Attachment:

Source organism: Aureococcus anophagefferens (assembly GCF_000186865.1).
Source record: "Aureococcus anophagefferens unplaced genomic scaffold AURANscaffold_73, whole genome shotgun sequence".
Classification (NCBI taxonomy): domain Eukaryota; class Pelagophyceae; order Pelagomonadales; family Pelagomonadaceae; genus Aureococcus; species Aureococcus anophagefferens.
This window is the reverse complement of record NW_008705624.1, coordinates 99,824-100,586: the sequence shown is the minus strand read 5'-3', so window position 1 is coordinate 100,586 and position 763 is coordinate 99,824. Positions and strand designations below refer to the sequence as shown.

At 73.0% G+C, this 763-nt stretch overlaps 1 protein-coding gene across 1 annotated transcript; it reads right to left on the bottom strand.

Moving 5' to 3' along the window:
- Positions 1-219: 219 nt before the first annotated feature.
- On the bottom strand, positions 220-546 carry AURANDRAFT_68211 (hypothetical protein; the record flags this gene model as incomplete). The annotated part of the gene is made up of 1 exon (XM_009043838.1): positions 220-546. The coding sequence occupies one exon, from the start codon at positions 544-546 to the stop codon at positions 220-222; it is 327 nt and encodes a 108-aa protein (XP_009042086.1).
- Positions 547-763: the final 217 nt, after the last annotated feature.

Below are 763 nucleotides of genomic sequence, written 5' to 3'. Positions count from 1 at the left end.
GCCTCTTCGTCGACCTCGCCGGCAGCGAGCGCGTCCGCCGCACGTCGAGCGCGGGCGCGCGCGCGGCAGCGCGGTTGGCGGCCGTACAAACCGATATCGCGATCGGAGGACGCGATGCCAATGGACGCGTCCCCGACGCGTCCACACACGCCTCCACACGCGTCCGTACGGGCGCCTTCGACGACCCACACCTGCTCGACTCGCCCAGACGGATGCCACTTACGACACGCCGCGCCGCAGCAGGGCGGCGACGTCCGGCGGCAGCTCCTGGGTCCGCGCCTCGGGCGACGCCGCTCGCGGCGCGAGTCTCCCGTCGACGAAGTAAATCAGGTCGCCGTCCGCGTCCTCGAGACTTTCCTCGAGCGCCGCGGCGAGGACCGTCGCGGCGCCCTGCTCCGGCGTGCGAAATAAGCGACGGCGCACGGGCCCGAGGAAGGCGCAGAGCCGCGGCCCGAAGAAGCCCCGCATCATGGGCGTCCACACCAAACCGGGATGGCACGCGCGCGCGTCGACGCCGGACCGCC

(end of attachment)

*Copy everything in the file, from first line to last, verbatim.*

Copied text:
Source organism: Aureococcus anophagefferens (assembly GCF_000186865.1).
Source record: "Aureococcus anophagefferens unplaced genomic scaffold AURANscaffold_73, whole genome shotgun sequence".
Classification (NCBI taxonomy): domain Eukaryota; class Pelagophyceae; order Pelagomonadales; family Pelagomonadaceae; genus Aureococcus; species Aureococcus anophagefferens.
This window is the reverse complement of record NW_008705624.1, coordinates 99,824-100,586: the sequence shown is the minus strand read 5'-3', so window position 1 is coordinate 100,586 and position 763 is coordinate 99,824. Positions and strand designations below refer to the sequence as shown.

At 73.0% G+C, this 763-nt stretch overlaps 1 protein-coding gene across 1 annotated transcript; it reads right to left on the bottom strand.

Moving 5' to 3' along the window:
- Positions 1-219: 219 nt before the first annotated feature.
- On the bottom strand, positions 220-546 carry AURANDRAFT_68211 (hypothetical protein; the record flags this gene model as incomplete). The annotated part of the gene is made up of 1 exon (XM_009043838.1): positions 220-546. The coding sequence occupies one exon, from the start codon at positions 544-546 to the stop codon at positions 220-222; it is 327 nt and encodes a 108-aa protein (XP_009042086.1).
- Positions 547-763: the final 217 nt, after the last annotated feature.

Below are 763 nucleotides of genomic sequence, written 5' to 3'. Positions count from 1 at the left end.
GCCTCTTCGTCGACCTCGCCGGCAGCGAGCGCGTCCGCCGCACGTCGAGCGCGGGCGCGCGCGCGGCAGCGCGGTTGGCGGCCGTACAAACCGATATCGCGATCGGAGGACGCGATGCCAATGGACGCGTCCCCGACGCGTCCACACACGCCTCCACACGCGTCCGTACGGGCGCCTTCGACGACCCACACCTGCTCGACTCGCCCAGACGGATGCCACTTACGACACGCCGCGCCGCAGCAGGGCGGCGACGTCCGGCGGCAGCTCCTGGGTCCGCGCCTCGGGCGACGCCGCTCGCGGCGCGAGTCTCCCGTCGACGAAGTAAATCAGGTCGCCGTCCGCGTCCTCGAGACTTTCCTCGAGCGCCGCGGCGAGGACCGTCGCGGCGCCCTGCTCCGGCGTGCGAAATAAGCGACGGCGCACGGGCCCGAGGAAGGCGCAGAGCCGCGGCCCGAAGAAGCCCCGCATCATGGGCGTCCACACCAAACCGGGATGGCACGCGCGCGCGTCGACGCCGGACCGCC